How To Make The Best Of Advanced Safety Technology
Emma PaulineMarch 27, 2020Safety

How To Make The Best Of Advanced Safety Technology

Upgraded technology serving as a vice instead of a virtue? A fleet manager would relate!

Have you ever taken a sneak peek into your fleet vehicle to find the lane departure warning or blind spot monitoring disabled? Are you perplexed with the annoyance reported by the drivers in your fleet when all this piece of technology was supposed to serve was more convenience and safety? Perhaps you’d be glad to find more than a bunch in your situation.

ADAS – advanced driver assistance systems, was built with a potential to curtail crashes. Various surveys however suggest that this technology has more or less failed to serve its purpose due to a misperception.

A study by an Insurance Institute of Highway Safety (IIHS) stated that drivers often fail to understand important information communicated by system displays. The J.D. Power 2019 U.S. Tech Experience Index Study pointed out that drivers often disable the ADAS due to its annoying nature.

Nevertheless, every technology comes in with its own set of pros and cons. While fleet managers find themselves in a web as they lay their focus on the cons of ADAS, this piece of technology, if understood with keen interest, is more pro safety. Let us first understand this technology and how it works towards preventing crashes in detail.

Crash Prevention Techniques

The IIHS has explained Crash Prevention techniques in an elaborate manner.

Front Crash Protection

Cameras, radar, or light detection and ranging (LIDAR), are used as sensors to detect and maintain a safe distance from vehicles in the front. A warning statement or beep is made to alarm the driver if he crosses the “safe distance” parameter. The brakes of the vehicle are automatically pre-charged to maximize the braking effect by the driver. In case the driver fails to respond to the warning in due time, the system will bring the vehicle to rest on its own.

Lane Switch/Prevention

A camera constantly monitors the vehicle’s position within a lane alarming the driver in case he’s slanting out without indication. These alarms are either audible or haptic. Some crash prevention systems feature a mild steering wheel adjustment or slight braking to avoid switching of lane without prior indication.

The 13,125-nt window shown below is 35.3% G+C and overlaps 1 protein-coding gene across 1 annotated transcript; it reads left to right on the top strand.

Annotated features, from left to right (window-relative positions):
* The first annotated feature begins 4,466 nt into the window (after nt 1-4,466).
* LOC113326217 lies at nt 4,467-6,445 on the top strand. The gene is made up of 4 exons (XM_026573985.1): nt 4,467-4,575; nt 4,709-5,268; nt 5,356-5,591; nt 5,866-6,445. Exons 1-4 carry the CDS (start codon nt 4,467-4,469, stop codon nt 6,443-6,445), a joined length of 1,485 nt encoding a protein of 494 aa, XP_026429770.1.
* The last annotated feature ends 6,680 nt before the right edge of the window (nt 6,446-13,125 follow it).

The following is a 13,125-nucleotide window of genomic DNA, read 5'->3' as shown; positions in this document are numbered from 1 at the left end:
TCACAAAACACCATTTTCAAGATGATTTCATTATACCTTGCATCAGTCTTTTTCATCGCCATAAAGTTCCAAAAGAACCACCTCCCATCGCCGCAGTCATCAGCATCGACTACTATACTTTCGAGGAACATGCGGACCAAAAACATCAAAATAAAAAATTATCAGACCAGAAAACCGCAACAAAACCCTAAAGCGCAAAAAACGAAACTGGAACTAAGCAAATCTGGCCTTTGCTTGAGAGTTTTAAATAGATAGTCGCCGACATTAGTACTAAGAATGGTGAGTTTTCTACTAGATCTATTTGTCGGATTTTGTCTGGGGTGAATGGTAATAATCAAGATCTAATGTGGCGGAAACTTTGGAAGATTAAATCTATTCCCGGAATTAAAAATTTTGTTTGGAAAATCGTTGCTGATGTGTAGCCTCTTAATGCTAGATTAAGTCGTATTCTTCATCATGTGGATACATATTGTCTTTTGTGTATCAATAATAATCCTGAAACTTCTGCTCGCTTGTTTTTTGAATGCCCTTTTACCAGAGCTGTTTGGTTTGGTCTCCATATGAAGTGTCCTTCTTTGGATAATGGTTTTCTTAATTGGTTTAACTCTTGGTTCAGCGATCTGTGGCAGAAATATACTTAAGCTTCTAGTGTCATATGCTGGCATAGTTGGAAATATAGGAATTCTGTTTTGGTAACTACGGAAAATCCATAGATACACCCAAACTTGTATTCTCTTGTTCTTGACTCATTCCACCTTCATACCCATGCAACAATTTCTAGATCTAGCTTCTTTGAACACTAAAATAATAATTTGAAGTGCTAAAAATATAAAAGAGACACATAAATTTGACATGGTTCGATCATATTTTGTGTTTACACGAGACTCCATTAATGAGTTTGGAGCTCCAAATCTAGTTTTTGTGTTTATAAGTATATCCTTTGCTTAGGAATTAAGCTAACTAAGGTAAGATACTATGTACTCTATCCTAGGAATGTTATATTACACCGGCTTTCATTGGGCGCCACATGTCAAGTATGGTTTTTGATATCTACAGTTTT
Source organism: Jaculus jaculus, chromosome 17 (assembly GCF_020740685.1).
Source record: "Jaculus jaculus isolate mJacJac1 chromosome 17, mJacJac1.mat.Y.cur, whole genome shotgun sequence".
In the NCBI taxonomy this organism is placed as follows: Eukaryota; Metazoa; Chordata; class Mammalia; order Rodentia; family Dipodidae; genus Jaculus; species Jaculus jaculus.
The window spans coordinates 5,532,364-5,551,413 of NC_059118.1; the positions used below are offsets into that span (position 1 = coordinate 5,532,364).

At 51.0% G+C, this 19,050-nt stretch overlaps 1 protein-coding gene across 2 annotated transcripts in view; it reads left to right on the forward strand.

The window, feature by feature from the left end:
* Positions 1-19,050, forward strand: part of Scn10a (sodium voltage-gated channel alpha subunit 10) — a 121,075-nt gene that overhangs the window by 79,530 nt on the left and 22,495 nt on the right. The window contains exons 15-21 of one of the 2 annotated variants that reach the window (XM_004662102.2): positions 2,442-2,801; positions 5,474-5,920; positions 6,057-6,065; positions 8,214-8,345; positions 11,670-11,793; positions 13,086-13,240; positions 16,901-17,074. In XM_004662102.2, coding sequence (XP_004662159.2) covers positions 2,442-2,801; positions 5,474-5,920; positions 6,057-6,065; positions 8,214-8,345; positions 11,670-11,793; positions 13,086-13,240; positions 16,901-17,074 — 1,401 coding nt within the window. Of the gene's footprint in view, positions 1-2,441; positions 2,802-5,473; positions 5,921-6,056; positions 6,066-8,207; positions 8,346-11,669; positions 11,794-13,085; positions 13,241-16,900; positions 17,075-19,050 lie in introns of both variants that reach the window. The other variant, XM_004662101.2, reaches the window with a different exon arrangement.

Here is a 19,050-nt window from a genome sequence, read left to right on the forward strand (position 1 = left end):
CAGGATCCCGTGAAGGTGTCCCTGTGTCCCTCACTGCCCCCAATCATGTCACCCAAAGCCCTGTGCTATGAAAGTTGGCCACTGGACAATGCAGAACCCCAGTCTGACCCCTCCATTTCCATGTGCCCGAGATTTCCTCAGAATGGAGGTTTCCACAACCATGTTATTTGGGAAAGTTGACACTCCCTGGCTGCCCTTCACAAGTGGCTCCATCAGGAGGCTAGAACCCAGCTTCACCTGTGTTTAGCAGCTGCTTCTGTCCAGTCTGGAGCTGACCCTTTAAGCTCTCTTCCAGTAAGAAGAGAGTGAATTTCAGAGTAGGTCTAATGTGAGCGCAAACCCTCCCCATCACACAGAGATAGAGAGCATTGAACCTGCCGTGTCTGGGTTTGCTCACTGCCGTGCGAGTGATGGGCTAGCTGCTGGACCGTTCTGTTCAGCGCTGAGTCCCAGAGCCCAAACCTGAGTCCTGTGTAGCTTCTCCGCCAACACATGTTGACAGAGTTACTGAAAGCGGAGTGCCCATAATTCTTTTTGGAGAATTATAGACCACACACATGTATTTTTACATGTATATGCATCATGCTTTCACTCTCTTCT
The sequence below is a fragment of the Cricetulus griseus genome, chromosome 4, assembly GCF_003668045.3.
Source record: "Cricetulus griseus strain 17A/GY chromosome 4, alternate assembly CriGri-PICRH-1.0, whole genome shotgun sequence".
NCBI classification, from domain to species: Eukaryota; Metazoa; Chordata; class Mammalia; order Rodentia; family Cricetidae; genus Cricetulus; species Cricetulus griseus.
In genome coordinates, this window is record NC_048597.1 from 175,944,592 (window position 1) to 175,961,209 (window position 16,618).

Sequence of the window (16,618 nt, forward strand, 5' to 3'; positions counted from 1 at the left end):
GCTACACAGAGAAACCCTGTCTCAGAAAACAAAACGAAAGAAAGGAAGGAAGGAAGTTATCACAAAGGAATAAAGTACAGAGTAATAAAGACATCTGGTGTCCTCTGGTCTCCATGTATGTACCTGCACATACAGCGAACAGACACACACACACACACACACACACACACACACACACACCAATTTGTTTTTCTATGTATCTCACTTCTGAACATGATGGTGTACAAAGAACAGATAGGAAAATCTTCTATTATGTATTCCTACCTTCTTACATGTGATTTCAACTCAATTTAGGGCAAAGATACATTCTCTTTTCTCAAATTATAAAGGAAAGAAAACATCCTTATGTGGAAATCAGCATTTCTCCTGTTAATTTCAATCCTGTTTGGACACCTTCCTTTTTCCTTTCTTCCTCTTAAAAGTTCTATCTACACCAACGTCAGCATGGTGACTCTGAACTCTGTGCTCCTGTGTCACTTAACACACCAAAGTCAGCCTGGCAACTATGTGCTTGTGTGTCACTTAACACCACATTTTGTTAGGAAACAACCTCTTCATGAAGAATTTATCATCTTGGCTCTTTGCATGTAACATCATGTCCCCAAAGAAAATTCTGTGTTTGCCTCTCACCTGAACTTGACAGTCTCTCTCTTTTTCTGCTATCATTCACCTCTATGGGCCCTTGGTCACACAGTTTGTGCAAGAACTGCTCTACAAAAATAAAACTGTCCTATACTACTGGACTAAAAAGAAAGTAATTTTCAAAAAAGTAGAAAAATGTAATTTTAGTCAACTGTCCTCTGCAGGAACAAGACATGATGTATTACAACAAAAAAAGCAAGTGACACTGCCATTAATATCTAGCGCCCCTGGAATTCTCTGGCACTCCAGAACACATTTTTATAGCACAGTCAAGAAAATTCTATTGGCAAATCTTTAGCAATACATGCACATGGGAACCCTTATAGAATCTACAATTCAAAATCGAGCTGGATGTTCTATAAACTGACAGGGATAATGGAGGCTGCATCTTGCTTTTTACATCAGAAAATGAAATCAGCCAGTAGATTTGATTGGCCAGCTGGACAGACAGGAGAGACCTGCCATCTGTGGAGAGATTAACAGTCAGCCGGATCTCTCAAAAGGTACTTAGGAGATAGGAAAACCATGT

The Blind Spot

The blind spot is usually at the side of a vehicle. This spot is monitored by a camera and visual or audio alerts are given to the driver indicating a vehicle spotted around the blind spot. Some crash prevention systems feature a mild steering wheel adjustment of slight braking to maintain lane discipline and avoid a mishap.

Rear Crash Prevention

With cameras and sensors at the back of a vehicle, the rear view is magnified for a driver in comparison with the usual mirror view or peeping out procedure. For some vehicles, a rear view camera is an absolute requirement due to the vehicle structure. Often, camera systems, as well as systems that use radar or ultrasonic sensors, warn the driver if there are objects in the way while reversing. The rear cross-traffic alert system detects vehicles that are bound to cross from either side and behind the vehicle. These systems also feature a mild steering wheel adjustment of slight braking to avoid a collision.

Based on a couple of studies and surveys, let me now discuss with you the pros and cons of the ADAS.

Pros of ADAS

If perceived correctly, the crash prevention system comes with a myriad of benefits. A few to mention are;

Cons of ADAS

Unfortunately, the safety technology can prove to be more harmful than helpful if not used correctly. A few surveys have mentioned how the safety system has turned into an ironic disadvantage instead.

How can a Fleet Manager get his drivers accustomed to this technology?

As a fleet manager, you need to train your drivers to use the safety system to their advantage. You also need to educate your fleet to operate the system effectively. Drivers also need to understand what every alert indication actually means.

A fleet manager should also understand what features are nagging and what features are really helpful for his fleet by being mindful of which specific safety technology they have a vested interest in.

The Risk Factor

Every technology features its own vices and virtues. The ADAS only covers a fraction of behaviours that can be obtained from a vehicle, including telematics data, which should be recorded, collated, and analysed. 

Safety systems often require the driver to take charge of the situation in time which is challenging if the driver is drowsy or inattentive.

The safety system is more risky if not attended to properly in larger vehicles like trucks, etc.

Truck fleet managers should foster pre-trip inspections and issue guidelines to every driver in their fleet.

Note that the safety system you choose for your fleet is updated time and again. Vehicles that are four or five years old have higher rates of false positives while newer systems have a very low rate for the same.

For any assistance or additional information safety systems and fleet management system, you could visit us at Matrack Inc

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